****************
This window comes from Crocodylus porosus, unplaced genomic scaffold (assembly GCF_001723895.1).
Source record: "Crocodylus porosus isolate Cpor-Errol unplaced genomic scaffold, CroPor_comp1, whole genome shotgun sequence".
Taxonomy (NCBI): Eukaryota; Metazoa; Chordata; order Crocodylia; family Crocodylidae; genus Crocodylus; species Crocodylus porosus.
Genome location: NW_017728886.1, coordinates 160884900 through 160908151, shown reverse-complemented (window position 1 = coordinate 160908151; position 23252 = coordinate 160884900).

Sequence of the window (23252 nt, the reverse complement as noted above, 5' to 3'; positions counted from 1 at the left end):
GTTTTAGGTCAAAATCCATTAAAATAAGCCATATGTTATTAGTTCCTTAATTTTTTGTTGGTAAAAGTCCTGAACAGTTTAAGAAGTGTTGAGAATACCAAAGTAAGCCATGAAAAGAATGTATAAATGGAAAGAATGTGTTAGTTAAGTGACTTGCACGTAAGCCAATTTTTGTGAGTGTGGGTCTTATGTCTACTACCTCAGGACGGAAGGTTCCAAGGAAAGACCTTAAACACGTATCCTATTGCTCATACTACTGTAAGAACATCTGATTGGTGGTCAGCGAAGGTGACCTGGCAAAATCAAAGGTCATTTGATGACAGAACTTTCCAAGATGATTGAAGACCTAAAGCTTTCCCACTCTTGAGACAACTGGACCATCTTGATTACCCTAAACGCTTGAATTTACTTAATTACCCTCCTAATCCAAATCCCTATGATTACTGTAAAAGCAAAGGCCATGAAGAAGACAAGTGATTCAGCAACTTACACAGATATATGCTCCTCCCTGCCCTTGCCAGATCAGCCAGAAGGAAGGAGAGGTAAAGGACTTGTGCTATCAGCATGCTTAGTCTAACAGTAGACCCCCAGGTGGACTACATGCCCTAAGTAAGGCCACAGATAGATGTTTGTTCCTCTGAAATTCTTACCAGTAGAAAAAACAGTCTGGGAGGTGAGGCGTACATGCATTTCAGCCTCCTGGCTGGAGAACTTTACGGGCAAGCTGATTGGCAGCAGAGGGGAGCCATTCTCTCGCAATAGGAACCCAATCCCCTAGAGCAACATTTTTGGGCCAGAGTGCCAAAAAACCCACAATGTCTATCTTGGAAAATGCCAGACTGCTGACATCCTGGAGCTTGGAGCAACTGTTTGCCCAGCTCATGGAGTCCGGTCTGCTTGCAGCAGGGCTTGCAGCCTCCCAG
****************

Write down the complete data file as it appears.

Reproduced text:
This window comes from Crocodylus porosus, unplaced genomic scaffold (assembly GCF_001723895.1).
Source record: "Crocodylus porosus isolate Cpor-Errol unplaced genomic scaffold, CroPor_comp1, whole genome shotgun sequence".
Taxonomy (NCBI): Eukaryota; Metazoa; Chordata; order Crocodylia; family Crocodylidae; genus Crocodylus; species Crocodylus porosus.
Genome location: NW_017728886.1, coordinates 160884900 through 160908151, shown reverse-complemented (window position 1 = coordinate 160908151; position 23252 = coordinate 160884900).

Sequence of the window (23252 nt, the reverse complement as noted above, 5' to 3'; positions counted from 1 at the left end):
GTTTTAGGTCAAAATCCATTAAAATAAGCCATATGTTATTAGTTCCTTAATTTTTTGTTGGTAAAAGTCCTGAACAGTTTAAGAAGTGTTGAGAATACCAAAGTAAGCCATGAAAAGAATGTATAAATGGAAAGAATGTGTTAGTTAAGTGACTTGCACGTAAGCCAATTTTTGTGAGTGTGGGTCTTATGTCTACTACCTCAGGACGGAAGGTTCCAAGGAAAGACCTTAAACACGTATCCTATTGCTCATACTACTGTAAGAACATCTGATTGGTGGTCAGCGAAGGTGACCTGGCAAAATCAAAGGTCATTTGATGACAGAACTTTCCAAGATGATTGAAGACCTAAAGCTTTCCCACTCTTGAGACAACTGGACCATCTTGATTACCCTAAACGCTTGAATTTACTTAATTACCCTCCTAATCCAAATCCCTATGATTACTGTAAAAGCAAAGGCCATGAAGAAGACAAGTGATTCAGCAACTTACACAGATATATGCTCCTCCCTGCCCTTGCCAGATCAGCCAGAAGGAAGGAGAGGTAAAGGACTTGTGCTATCAGCATGCTTAGTCTAACAGTAGACCCCCAGGTGGACTACATGCCCTAAGTAAGGCCACAGATAGATGTTTGTTCCTCTGAAATTCTTACCAGTAGAAAAAACAGTCTGGGAGGTGAGGCGTACATGCATTTCAGCCTCCTGGCTGGAGAACTTTACGGGCAAGCTGATTGGCAGCAGAGGGGAGCCATTCTCTCGCAATAGGAACCCAATCCCCTAGAGCAACATTTTTGGGCCAGAGTGCCAAAAAACCCACAATGTCTATCTTGGAAAATGCCAGACTGCTGACATCCTGGAGCTTGGAGCAACTGTTTGCCCAGCTCATGGAGTCCGGTCTGCTTGCAGCAGGGCTTGCAGCCTCCCAG